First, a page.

More Crazy Lists

When Mark Twain first uttered the aphorism “there are three kinds of lies :  lies, damned lies, and statistics” he was talking about a British politician deliberately misusing statistics to distort an issue.

But these days, our sense is that in addition to the professional liars (aka politicians) there’s an entire new species of beings misusing statistics, but more out of laziness and ignorance than out of a desire to deliberately lie.  This species of beings are writers of internet articles, especially those in search of extra page views and revenue.  The click-baiters, in other words, with their endless “Top 10” lists that take 20 or 30 web pages to share.

Here’s an example of an almost certainly distorted/mistaken interpretation – Airbnb’s list of 2020’s Hottest Tourist Destinations.  The list is based on cities showing the greatest growth in booking numbers for 2020 compared to 2019.  However, two considerations need to be kept in mind.  First, if a city has had a surge in Airbnb participating properties, how does Airbnb adjust for that?  Is it considering only booking levels at properties that have been in their program for a couple of years (like “same store sales” statistics for retail chains)?  Second, if a city has a special convention or event occurring in 2020, does Airbnb filter out the sudden rush of bookings during that special event?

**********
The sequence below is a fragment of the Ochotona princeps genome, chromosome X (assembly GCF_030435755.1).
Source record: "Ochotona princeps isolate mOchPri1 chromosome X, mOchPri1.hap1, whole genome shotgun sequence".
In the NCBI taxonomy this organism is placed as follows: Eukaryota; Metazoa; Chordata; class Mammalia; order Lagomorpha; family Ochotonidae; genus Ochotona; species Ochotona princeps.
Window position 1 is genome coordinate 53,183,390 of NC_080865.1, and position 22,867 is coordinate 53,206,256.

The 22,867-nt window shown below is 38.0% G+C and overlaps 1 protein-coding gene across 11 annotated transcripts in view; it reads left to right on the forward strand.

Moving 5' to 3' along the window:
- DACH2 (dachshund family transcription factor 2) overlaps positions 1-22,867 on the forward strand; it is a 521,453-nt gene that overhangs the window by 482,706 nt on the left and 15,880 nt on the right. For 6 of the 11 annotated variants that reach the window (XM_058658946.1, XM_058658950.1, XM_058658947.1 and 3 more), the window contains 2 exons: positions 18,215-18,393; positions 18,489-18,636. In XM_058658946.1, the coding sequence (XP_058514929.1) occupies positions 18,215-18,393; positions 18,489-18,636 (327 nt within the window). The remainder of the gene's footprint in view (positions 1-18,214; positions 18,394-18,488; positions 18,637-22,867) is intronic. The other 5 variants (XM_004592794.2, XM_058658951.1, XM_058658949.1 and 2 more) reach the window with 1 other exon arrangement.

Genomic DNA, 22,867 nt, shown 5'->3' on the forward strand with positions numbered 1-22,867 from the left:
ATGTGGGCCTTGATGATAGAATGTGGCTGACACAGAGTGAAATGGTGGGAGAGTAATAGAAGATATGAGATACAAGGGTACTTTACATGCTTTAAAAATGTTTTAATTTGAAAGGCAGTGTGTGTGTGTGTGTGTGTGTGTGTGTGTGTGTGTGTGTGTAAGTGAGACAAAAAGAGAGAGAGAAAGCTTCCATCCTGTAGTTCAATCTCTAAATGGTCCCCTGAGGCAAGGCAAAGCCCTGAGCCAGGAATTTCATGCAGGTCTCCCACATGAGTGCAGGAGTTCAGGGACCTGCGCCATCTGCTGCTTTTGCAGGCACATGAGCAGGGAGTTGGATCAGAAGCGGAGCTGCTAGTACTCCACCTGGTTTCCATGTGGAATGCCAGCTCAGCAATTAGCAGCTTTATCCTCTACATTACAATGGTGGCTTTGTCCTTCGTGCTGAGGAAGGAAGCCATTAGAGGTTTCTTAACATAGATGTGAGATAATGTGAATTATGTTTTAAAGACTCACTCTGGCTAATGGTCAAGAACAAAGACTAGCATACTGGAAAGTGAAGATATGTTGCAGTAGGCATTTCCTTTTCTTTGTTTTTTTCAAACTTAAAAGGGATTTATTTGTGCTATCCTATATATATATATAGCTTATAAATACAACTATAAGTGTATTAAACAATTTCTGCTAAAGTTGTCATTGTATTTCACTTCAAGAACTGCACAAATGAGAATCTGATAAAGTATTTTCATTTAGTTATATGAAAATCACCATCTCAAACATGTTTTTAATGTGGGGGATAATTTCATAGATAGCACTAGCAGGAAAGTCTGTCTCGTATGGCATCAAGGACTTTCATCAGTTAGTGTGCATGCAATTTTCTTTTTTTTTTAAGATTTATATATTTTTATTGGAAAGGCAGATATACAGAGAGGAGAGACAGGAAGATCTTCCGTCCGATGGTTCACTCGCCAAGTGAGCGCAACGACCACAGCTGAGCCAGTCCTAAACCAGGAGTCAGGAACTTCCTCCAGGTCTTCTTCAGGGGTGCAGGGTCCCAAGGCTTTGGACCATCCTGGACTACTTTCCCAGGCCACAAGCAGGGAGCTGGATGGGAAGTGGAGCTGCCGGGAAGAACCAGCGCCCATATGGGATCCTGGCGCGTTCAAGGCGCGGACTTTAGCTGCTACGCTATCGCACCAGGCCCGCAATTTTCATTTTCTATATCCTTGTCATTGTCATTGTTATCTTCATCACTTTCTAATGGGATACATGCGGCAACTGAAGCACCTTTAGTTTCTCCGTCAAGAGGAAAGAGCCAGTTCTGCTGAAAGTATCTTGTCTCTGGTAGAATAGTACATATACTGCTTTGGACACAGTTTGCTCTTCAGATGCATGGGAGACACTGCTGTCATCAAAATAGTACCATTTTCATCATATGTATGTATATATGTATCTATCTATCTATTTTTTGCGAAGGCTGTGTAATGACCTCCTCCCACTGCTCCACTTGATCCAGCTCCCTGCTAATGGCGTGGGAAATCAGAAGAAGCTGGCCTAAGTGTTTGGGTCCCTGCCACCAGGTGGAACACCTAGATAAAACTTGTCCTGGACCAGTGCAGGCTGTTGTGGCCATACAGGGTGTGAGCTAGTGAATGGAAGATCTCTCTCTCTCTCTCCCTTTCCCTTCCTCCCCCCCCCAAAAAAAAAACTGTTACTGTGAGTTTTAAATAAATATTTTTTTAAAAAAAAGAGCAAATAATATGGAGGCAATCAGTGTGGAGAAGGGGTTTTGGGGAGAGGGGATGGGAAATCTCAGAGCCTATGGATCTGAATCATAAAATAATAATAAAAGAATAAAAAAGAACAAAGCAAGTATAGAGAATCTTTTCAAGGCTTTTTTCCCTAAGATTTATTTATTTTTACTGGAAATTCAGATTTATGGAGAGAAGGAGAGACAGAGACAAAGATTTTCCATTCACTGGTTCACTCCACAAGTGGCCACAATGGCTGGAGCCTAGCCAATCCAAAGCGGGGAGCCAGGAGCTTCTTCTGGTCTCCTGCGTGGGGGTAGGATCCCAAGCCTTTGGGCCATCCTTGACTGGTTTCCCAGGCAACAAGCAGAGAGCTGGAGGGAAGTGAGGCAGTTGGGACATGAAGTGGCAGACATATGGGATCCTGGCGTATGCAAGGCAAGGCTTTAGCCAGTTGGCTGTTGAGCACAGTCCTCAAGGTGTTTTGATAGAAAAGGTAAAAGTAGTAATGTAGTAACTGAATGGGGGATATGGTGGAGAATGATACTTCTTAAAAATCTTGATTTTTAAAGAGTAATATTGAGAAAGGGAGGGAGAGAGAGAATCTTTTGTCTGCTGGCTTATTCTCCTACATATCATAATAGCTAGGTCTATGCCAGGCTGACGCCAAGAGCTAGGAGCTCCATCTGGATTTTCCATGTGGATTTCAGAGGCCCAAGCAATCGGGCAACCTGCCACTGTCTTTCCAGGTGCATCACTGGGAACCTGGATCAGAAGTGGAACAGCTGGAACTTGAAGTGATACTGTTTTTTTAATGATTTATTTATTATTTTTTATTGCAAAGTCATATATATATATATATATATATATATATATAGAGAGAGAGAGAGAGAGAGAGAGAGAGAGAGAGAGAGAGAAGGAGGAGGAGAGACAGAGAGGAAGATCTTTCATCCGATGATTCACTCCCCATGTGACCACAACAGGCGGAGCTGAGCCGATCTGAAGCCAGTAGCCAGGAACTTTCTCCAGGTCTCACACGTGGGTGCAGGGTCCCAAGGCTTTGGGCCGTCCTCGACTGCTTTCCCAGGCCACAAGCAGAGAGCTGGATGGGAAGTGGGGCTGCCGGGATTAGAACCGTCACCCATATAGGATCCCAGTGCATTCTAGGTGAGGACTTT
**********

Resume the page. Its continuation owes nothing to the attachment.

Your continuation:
The second point in particular is important, because Airbnb reports that the hottest tourist destination for 2020 is – wait for it, drum roll please – Milwaukee, WI.  The fact that Milwaukee will be hosting the national Democratic Party Convention next year is surely nothing to do with its 729% boost in bookings compared to this year…..  (Coming second is Bilbao, coincidentally hosting the Euro 2020 tournament.)

Statistics of a different sort have also generated a TripAdvisor list of “The World’s Best Fine Dining Restaurants“.   The names of the winners are generally somewhat unfamiliar (including, in most cases, also unfamiliar to the Michelin Guide!), and in some cases, somewhat surprising.

But noting that recently, TripAdvisor’s best restaurant in all of London was a non-existent restaurant created as a joke, perhaps we shouldn’t expect too much from TripAdvisor.

Electric Car Trends

Some interesting news this week.  Tesla reported on its third quarter.  It surprised with a profit, and its shares, which have been doing poorly for most of this year, eagerly soared upwards.  But some analysts noted slowing (and negative) growth, such as I commented on recently.